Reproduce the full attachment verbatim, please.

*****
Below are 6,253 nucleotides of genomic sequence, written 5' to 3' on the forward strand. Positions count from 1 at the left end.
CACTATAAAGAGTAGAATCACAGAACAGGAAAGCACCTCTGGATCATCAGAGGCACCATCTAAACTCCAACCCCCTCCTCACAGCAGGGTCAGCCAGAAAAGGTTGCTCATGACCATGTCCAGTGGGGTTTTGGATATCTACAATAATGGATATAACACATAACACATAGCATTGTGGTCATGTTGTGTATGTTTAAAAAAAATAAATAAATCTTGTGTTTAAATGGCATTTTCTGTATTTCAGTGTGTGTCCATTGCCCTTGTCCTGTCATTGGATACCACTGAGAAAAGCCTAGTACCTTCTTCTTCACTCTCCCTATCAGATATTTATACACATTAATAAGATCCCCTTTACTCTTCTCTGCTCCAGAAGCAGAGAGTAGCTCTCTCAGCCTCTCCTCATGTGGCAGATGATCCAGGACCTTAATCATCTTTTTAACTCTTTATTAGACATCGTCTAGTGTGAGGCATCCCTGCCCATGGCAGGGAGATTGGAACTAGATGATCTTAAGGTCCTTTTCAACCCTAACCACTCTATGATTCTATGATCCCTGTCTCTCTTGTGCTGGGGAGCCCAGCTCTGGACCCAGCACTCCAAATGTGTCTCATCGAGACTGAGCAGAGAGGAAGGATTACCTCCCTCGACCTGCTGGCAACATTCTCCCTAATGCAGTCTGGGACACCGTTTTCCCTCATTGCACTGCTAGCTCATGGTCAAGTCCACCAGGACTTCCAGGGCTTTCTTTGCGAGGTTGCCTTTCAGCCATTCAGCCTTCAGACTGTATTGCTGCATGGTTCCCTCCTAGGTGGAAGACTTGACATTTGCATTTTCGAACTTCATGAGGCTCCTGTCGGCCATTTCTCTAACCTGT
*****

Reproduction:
Below are 6,253 nucleotides of genomic sequence, written 5' to 3' on the forward strand. Positions count from 1 at the left end.
CACTATAAAGAGTAGAATCACAGAACAGGAAAGCACCTCTGGATCATCAGAGGCACCATCTAAACTCCAACCCCCTCCTCACAGCAGGGTCAGCCAGAAAAGGTTGCTCATGACCATGTCCAGTGGGGTTTTGGATATCTACAATAATGGATATAACACATAACACATAGCATTGTGGTCATGTTGTGTATGTTTAAAAAAAATAAATAAATCTTGTGTTTAAATGGCATTTTCTGTATTTCAGTGTGTGTCCATTGCCCTTGTCCTGTCATTGGATACCACTGAGAAAAGCCTAGTACCTTCTTCTTCACTCTCCCTATCAGATATTTATACACATTAATAAGATCCCCTTTACTCTTCTCTGCTCCAGAAGCAGAGAGTAGCTCTCTCAGCCTCTCCTCATGTGGCAGATGATCCAGGACCTTAATCATCTTTTTAACTCTTTATTAGACATCGTCTAGTGTGAGGCATCCCTGCCCATGGCAGGGAGATTGGAACTAGATGATCTTAAGGTCCTTTTCAACCCTAACCACTCTATGATTCTATGATCCCTGTCTCTCTTGTGCTGGGGAGCCCAGCTCTGGACCCAGCACTCCAAATGTGTCTCATCGAGACTGAGCAGAGAGGAAGGATTACCTCCCTCGACCTGCTGGCAACATTCTCCCTAATGCAGTCTGGGACACCGTTTTCCCTCATTGCACTGCTAGCTCATGGTCAAGTCCACCAGGACTTCCAGGGCTTTCTTTGCGAGGTTGCCTTTCAGCCATTCAGCCTTCAGACTGTATTGCTGCATGGTTCCCTCCTAGGTGGAAGACTTGACATTTGCATTTTCGAACTTCATGAGGCTCCTGTCGGCCATTTCTCTAACCTGT